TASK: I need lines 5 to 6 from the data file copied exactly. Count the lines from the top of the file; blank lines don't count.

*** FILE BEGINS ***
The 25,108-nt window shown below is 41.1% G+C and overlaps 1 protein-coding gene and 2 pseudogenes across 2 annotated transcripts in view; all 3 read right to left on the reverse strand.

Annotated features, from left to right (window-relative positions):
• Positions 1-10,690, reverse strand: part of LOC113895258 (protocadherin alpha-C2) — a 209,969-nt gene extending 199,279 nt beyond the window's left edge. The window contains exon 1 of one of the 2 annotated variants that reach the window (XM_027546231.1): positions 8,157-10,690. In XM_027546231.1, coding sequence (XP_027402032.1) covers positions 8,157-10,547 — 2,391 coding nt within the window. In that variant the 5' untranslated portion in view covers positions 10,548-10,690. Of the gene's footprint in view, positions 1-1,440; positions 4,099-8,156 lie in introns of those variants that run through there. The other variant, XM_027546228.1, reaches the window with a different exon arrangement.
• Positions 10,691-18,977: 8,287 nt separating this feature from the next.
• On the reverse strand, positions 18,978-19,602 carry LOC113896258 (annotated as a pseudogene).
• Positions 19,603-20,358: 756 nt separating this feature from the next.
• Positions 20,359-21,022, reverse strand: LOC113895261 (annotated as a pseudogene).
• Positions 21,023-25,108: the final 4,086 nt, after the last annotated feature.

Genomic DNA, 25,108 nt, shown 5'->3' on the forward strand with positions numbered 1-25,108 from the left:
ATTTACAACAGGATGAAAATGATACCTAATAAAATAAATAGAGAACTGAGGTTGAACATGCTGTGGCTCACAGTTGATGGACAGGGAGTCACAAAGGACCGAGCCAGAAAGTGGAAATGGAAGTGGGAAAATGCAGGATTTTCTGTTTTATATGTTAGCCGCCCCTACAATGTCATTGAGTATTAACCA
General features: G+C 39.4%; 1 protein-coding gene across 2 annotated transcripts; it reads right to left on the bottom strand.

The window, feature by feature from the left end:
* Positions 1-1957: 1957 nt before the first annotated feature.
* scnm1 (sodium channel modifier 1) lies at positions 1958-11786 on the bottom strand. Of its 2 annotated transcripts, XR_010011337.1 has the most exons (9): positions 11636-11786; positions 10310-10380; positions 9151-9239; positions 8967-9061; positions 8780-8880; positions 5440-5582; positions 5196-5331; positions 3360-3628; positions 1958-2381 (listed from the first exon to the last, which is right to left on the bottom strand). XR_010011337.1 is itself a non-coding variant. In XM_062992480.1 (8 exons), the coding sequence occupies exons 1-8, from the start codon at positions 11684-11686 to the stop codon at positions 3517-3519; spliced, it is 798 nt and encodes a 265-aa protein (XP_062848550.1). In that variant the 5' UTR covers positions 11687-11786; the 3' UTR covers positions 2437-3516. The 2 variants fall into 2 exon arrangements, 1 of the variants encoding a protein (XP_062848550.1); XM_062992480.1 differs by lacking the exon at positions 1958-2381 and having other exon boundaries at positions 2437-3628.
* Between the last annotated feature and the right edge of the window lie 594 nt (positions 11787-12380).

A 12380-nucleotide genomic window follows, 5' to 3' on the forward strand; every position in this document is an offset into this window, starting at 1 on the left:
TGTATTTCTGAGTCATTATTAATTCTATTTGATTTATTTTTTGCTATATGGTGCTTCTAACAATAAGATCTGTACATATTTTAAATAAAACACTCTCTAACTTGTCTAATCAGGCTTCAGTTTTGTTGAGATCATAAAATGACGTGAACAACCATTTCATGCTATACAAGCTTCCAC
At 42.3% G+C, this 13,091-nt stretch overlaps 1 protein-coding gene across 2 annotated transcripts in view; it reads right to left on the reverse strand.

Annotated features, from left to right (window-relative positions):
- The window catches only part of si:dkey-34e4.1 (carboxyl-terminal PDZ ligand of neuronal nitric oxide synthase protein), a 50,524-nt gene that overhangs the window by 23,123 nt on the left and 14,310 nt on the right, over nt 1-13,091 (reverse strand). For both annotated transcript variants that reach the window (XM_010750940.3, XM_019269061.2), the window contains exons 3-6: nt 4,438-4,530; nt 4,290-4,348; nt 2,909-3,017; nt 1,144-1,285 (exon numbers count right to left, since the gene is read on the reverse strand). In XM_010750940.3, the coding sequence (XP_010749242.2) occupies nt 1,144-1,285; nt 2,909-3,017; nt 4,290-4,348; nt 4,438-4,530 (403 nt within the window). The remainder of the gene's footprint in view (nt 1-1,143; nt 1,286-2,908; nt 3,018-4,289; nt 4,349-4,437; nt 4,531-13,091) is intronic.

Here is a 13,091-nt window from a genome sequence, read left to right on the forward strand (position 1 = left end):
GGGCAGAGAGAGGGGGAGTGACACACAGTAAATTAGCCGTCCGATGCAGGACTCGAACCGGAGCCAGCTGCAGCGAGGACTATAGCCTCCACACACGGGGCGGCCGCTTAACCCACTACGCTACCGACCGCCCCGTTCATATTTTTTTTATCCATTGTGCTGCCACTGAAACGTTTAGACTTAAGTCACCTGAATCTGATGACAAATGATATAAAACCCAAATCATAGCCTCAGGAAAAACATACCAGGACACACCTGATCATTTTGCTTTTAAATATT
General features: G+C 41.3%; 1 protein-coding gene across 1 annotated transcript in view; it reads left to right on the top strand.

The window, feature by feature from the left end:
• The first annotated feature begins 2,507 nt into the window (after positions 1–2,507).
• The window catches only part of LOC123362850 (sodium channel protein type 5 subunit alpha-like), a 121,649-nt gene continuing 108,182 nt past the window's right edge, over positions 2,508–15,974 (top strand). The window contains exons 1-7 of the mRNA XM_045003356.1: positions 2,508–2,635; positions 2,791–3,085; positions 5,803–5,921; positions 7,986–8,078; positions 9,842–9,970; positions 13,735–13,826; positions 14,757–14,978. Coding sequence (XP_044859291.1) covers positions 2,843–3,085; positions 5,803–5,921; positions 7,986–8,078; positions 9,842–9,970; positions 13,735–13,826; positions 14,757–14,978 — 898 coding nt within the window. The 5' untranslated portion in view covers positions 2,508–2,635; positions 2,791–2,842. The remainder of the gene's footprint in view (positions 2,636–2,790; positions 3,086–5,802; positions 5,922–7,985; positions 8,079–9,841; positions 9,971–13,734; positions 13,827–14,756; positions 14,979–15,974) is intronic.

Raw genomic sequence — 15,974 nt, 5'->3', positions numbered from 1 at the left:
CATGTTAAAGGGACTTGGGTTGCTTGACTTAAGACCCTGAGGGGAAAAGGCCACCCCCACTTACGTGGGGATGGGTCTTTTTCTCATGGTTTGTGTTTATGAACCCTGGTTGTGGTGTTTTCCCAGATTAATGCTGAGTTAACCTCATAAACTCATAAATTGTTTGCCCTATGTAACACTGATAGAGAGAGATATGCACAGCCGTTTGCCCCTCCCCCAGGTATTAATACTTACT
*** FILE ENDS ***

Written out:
• On the reverse strand, positions 18,978-19,602 carry LOC113896258 (annotated as a pseudogene).
• Positions 19,603-20,358: 756 nt separating this feature from the next.